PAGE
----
I miss David so much, yes I do, I miss the presence of another person in my bed at night, even if he doesn't touch me; the reliability of someone else being there in the morning, even if they only shave and stare straight ahead into the mirror while you lean against the bathroom doorjamb with your cup of coffee, chatting hopefully.The loneliness in her "as constant and as irrefutable" as circulating blood, Sam begins to rebuild her life. She finds herself a job and takes in a couple of boarders to help meet her mortgage payments. (One of them, a depressed student named Lavender Blue, informs her that "life was nothing but one major disappointment after the other"--the sort of homily that Sam is understandably reluctant to hear these days.) She also starts dating, with disastrous results. Yet this comically kvetching heroine does manage to find love in the ruins, and by the time Open House winds down, it's hard not to believe that she's much better off. Throughout, Berg alternates her snappy and sappy registers like a real pro. And the conclusion, which most readers will be able to spot a mile off, seems just right--the light at the end of the post-matrimonial tunnel. --Anita Urquhart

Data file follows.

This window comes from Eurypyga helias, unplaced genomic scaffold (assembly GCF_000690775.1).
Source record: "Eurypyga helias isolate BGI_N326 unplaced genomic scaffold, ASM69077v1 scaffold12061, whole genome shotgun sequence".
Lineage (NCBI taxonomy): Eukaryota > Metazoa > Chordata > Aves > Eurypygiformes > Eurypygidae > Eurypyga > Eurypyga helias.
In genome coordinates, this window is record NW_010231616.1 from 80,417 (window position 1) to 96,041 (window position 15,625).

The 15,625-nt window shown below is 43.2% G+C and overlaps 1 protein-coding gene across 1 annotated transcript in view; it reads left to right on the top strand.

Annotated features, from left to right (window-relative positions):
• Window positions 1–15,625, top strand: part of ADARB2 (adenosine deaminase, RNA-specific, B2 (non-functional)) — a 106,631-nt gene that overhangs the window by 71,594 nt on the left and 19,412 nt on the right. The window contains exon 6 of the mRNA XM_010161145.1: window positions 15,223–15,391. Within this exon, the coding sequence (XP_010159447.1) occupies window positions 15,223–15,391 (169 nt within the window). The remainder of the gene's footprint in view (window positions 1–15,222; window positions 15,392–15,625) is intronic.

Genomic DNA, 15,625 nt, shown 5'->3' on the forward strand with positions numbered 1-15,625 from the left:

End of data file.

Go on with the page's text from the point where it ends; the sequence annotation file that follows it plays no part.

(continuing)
"A little gem of a book."—Richard Bausch
Praise for Talk Before Sleep
"Elizabeth Berg is one of those rare souls who can play with truths as if swinging across the void from one trapeze to another."
Praise for The Pull of the Moon
"It is wise and witty, thoughtful and exhilarating. It leaves the reader observing life with greater hope and satisfaction."
Praise for What We Keep
"Berg knows the hearts of her characters intimately, showing them with compassion, humor, and an illuminating generosity."
—The Seattle Times
Praise for Range of Motion
"Berg's brilliant insights about the human condition, plus her capacity for turning the ordinary into richly detailed prose, make this book the love story of the year."
—Detroit Free Press